What we need is enlightened capitalism! The economy must be tamed so that it actually serves the common good. We must finally start thinking beyond the day-to-day business of realpolitik. We need to break away from the primacy of growth, which is pushing the environment and people ever further to the limits of their resilience. We need new models for a sustainable and equitable economy that no longer primarily serves the interests of small, privileged groups.
Module 2 – Economic Program
Competitive Economic Environment
The environment of all economic activity needs to facilitate resilience and competition, and to stimulate and enforce transparency. This incentivises social progress in a sustainable, fair, and democratic way. Pirates aim to protect individuals, preserve opportunities, promote individual autonomy and well-being by dispersing and de-concentrating public and private power. Competitive markets provide a fertile ground for entrepreneurship. Competition policy should aim to prevent excessive market concentration and monopolistic practices which pose barriers for new businesses to enter markets. Facilitating opportunities for entrepreneurship, including SMEs (Small and medium-sized enterprises) and Start-ups, leads to job creation, innovation, and economic dynamism, contributing to overall prosperity. An effective competition standard should look beyond consumer welfare, and be science-based. Rather than needing to sanction the abuse of a dominant position, competition policy should focus more on prevention of market power. Competition enforcement agencies should be adequately resourced, get institutional support, and a legal mandate. Ideally the competition authority must be independent and shielded from direct political interference.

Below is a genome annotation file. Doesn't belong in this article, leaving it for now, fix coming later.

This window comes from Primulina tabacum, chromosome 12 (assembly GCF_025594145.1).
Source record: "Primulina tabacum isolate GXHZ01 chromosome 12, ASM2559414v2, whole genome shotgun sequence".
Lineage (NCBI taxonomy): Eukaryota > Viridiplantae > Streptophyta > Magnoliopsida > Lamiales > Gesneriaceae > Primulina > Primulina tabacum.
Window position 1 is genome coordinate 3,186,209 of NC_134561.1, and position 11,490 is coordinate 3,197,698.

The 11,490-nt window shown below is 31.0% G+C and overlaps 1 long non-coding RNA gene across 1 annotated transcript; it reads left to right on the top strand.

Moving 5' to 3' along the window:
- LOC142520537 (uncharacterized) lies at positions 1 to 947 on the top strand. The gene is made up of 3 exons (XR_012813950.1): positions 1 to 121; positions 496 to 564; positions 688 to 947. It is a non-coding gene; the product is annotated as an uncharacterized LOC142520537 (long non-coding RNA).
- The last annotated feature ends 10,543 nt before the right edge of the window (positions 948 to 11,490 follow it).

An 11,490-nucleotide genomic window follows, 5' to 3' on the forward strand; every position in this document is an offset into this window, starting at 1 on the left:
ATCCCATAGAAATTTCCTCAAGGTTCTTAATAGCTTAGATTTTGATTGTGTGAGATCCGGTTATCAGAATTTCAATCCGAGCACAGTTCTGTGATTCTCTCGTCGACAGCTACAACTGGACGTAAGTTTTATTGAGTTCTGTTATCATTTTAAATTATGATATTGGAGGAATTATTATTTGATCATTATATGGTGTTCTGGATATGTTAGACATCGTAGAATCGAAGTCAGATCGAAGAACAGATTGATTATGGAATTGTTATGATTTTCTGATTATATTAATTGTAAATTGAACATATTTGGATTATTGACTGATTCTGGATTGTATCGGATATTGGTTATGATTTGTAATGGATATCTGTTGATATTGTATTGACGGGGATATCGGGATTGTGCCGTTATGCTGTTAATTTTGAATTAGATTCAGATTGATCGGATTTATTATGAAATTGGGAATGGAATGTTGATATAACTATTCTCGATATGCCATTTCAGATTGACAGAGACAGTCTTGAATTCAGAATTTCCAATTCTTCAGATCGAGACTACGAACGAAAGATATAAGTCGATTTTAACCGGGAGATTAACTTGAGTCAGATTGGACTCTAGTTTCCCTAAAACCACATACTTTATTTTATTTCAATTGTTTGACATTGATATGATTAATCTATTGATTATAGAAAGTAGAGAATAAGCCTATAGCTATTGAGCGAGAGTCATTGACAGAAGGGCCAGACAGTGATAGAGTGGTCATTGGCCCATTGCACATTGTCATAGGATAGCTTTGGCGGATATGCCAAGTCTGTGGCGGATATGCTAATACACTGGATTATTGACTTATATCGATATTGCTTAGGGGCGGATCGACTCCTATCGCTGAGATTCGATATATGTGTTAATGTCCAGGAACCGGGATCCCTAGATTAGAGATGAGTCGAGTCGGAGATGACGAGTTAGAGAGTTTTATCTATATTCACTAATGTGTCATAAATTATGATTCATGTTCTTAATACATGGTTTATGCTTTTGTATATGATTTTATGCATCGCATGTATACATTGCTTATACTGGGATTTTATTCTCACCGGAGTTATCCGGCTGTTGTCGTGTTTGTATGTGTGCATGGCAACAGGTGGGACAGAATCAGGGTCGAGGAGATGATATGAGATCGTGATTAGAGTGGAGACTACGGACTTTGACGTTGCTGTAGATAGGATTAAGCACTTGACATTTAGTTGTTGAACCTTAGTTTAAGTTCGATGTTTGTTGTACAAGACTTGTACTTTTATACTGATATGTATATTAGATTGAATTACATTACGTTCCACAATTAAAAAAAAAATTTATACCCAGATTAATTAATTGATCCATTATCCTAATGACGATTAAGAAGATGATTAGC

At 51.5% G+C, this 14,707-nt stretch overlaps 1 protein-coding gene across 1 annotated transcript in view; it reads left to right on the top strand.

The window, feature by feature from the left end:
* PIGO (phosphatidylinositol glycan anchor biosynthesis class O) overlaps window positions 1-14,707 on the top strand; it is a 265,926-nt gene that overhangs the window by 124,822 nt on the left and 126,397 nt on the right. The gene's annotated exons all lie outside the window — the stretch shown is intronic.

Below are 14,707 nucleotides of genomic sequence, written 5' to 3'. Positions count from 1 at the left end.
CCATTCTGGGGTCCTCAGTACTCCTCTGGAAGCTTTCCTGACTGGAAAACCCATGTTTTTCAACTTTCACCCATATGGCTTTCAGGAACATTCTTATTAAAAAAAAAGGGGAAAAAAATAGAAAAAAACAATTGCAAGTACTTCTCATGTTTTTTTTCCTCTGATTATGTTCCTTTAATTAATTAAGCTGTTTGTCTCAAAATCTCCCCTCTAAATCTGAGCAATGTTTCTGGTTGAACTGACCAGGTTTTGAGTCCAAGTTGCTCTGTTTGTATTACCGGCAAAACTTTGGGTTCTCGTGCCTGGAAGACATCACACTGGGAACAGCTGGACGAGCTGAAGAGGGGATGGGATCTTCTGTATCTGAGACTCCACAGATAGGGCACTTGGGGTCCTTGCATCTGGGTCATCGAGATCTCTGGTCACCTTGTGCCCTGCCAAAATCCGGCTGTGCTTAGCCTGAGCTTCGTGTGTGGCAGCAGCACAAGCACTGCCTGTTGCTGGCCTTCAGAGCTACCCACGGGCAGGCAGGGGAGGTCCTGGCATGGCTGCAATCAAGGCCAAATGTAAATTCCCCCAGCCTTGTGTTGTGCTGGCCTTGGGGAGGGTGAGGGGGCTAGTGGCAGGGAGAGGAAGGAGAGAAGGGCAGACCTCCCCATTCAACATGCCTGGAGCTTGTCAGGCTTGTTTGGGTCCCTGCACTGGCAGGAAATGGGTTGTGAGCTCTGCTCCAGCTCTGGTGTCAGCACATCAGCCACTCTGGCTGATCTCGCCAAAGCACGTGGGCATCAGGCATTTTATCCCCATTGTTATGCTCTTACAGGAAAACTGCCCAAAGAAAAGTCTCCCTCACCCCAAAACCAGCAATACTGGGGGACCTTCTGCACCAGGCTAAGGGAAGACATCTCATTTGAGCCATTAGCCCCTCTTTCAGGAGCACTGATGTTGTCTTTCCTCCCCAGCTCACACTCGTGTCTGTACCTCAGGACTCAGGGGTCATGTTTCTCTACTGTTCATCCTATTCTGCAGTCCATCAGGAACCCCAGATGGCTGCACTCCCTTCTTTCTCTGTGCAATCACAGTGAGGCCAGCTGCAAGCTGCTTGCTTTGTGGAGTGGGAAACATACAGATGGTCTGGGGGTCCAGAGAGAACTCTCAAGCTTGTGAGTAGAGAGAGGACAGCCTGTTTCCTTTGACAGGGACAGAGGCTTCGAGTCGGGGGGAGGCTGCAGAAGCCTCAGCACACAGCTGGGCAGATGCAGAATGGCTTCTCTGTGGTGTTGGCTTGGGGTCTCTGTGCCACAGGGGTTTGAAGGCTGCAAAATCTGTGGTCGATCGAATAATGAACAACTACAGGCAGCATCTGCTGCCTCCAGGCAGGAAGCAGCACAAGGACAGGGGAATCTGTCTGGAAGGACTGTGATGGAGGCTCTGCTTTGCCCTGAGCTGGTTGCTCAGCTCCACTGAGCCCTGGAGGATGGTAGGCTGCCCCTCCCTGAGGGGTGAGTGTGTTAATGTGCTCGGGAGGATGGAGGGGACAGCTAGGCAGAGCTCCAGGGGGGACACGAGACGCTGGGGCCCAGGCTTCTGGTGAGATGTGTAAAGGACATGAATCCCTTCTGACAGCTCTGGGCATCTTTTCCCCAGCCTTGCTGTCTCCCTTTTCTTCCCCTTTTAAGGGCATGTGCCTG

Pirates believe that trade and cooperation is a way towards development and shared wealth. However, we see a lot of challenges in the current trade environment. At the same time, trade agreements have been abused in the past to empower private entities at the expense of public courts, exploit communities and promote nepotism and cronysm.